That's a good aditional description. It describes the thingling part.
And the Blessed One addressed the bhikkhus, saying: "Behold now, bhikkhus, I exhort you: All compounded things are subject to vanish. Strive with earnestness!"

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Re: Why are jhanas considered superior to sensual pleasures?

Postby Zom » Tue Dec 31, 2013 2:57 pm

Subj. answer: Because jhana pleasure is a pleasure of abandoning sensual pleasures:

1st jhana formula:
"..quite secluded from sensuality, secluded from unskillful mental qualities — I entered & remained in the first jhana: rapture & pleasure born from (this) seclusion..."

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Re: Why are jhanas considered superior to sensual pleasures?

Postby Spiny Norman » Tue Dec 31, 2013 3:41 pm

Zom wrote:1st jhana formula:
"..quite secluded from sensuality, secluded from unskillful mental qualities — I entered & remained in the first jhana: rapture & pleasure born from (this) seclusion..."


Yes, good point.
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Re: Why are jhanas considered superior to sensual pleasures?

Postby Mkoll » Tue Dec 31, 2013 10:04 pm

Also see the below excerpt from MN 14. Even the Bodhisatta himself saw that he could be tempted by sensuality when he hadn't yet attained jhana.

"Even though a disciple of the noble ones has clearly seen as it actually is with right discernment that sensuality is of much stress, much despair, & greater drawbacks, still — if he has not attained a rapture & pleasure apart from sensuality, apart from unskillful mental qualities, or something more peaceful than that[4] — he can be tempted by sensuality. But when he has clearly seen as it actually is with right discernment that sensuality is of much stress, much despair, & greater drawbacks, and he has attained a rapture & pleasure apart from sensuality, apart from unskillful mental qualities, or something more peaceful than that, he cannot be tempted by sensuality.

"I myself, before my Awakening, when I was still an unawakened bodhisatta, saw as it actually was with right discernment that sensuality is of much stress, much despair, & greater drawbacks, but as long as I had not attained a rapture & pleasure apart from sensuality, apart from unskillful mental qualities, or something more peaceful than that, I did not claim that I could not be tempted by sensuality. But when I saw as it actually was with right discernment that sensuality is of much stress, much despair, & greater drawbacks, and I had attained a rapture & pleasure apart from sensuality, apart from unskillful mental qualities, or something more peaceful than that, that was when I claimed that I could not be tempted by sensuality.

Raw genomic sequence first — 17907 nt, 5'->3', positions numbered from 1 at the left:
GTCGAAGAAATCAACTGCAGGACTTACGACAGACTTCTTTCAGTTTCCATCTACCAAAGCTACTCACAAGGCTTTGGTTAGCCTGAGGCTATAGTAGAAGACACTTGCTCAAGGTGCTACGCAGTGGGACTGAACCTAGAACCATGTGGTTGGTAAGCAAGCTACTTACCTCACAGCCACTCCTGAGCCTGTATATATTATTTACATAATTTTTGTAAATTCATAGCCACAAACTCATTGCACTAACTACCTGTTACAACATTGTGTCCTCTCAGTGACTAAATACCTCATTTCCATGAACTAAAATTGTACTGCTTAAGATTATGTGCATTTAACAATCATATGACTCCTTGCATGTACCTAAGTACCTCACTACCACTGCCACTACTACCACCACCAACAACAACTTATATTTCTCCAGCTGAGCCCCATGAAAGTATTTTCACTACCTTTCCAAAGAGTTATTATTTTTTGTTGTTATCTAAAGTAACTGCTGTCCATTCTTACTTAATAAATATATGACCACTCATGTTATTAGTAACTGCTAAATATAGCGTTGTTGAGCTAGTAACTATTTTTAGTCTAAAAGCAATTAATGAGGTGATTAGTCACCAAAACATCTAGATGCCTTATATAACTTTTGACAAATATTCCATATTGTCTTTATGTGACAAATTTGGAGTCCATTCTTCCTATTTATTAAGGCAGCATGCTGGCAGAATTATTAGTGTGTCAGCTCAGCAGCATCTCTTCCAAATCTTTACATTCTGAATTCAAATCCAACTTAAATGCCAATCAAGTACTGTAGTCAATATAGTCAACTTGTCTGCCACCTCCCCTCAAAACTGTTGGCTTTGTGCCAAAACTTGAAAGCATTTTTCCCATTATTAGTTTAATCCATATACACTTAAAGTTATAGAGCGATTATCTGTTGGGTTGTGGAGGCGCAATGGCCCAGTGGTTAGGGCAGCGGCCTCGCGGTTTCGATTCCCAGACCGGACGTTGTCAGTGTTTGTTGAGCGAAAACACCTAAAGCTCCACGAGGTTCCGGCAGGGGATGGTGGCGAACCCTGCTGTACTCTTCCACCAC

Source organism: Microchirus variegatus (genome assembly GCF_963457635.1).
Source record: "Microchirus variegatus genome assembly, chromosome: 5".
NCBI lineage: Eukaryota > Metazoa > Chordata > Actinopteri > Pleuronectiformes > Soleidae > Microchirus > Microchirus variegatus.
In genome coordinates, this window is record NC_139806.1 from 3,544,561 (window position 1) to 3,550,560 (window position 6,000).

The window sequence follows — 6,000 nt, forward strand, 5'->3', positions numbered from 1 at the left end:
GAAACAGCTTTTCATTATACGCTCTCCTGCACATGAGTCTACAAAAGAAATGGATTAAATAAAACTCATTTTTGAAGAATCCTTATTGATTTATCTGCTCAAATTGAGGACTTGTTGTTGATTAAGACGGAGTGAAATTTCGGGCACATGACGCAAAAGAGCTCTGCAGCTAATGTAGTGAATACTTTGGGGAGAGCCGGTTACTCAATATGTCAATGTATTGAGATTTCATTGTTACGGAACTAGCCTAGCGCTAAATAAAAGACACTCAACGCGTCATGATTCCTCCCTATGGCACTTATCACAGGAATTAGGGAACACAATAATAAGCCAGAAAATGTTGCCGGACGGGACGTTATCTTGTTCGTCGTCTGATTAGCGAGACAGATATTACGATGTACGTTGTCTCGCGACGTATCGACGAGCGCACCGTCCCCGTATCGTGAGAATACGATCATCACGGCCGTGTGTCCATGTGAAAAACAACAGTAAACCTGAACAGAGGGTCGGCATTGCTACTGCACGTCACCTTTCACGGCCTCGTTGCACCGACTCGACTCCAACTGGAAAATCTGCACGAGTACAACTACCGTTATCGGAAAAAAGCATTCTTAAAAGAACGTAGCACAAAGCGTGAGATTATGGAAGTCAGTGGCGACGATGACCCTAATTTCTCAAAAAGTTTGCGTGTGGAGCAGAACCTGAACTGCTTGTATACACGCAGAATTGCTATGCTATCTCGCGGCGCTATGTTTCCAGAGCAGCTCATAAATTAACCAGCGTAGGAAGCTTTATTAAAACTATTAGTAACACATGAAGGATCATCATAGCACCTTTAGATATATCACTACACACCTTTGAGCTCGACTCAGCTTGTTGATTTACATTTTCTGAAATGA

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Re: Why are jhanas considered superior to sensual pleasures?

Postby manas » Tue Dec 31, 2013 11:47 pm

So maybe jhana isn't about 'getting' anything, but rather, about casting off burdens...temporarily letting go of a heap of trouble.


I just wish to clarify what I wrote here. That is one useful strategy, for how to not get too hung up on trying to 'get' piti etc; but cultivation of jhana is not *just* about letting go, there is also much to do, one has to fabricate alot of wholesome intention, in my experience, to counter the hindrances, not merely 'let go'. I see the process as requiring quite a bit of positive energy, it's not merely a passive process, although as the mind settles down, one can begin to let go a little more, I've found.

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Last edited by manas on Wed Jan 01, 2014 9:30 am, edited 1 time in total.

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Re: Why are jhanas considered superior to sensual pleasures?

Postby daverupa » Wed Jan 01, 2014 2:18 am

manas wrote:So maybe jhana isn't about 'getting' anything, but rather, about casting off burdens...temporarily letting go of a heap of trouble.


SN 48.10 wrote:"And what is the faculty of concentration? There is the case where a monk, a disciple of the noble ones, making it his object to let go, attains concentration, attains singleness of mind. Quite withdrawn from sensuality, withdrawn from unskillful mental qualities, he enters & remains in the first jhana...
    "And how is it, bhikkhus, that by protecting oneself one protects others? By the pursuit, development, and cultivation of the four establishments of mindfulness. It is in such a way that by protecting oneself one protects others.

    "And how is it, bhikkhus, that by protecting others one protects oneself? By patience, harmlessness, goodwill, and sympathy. It is in such a way that by protecting others one protects oneself.
- Sedaka Sutta [SN 47.19]

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Re: Why are jhanas considered superior to sensual pleasures?

Postby mikenz66 » Wed Jan 01, 2014 2:56 am

Hi Dave,

There seems to be some disagreement on how to translate that sentence.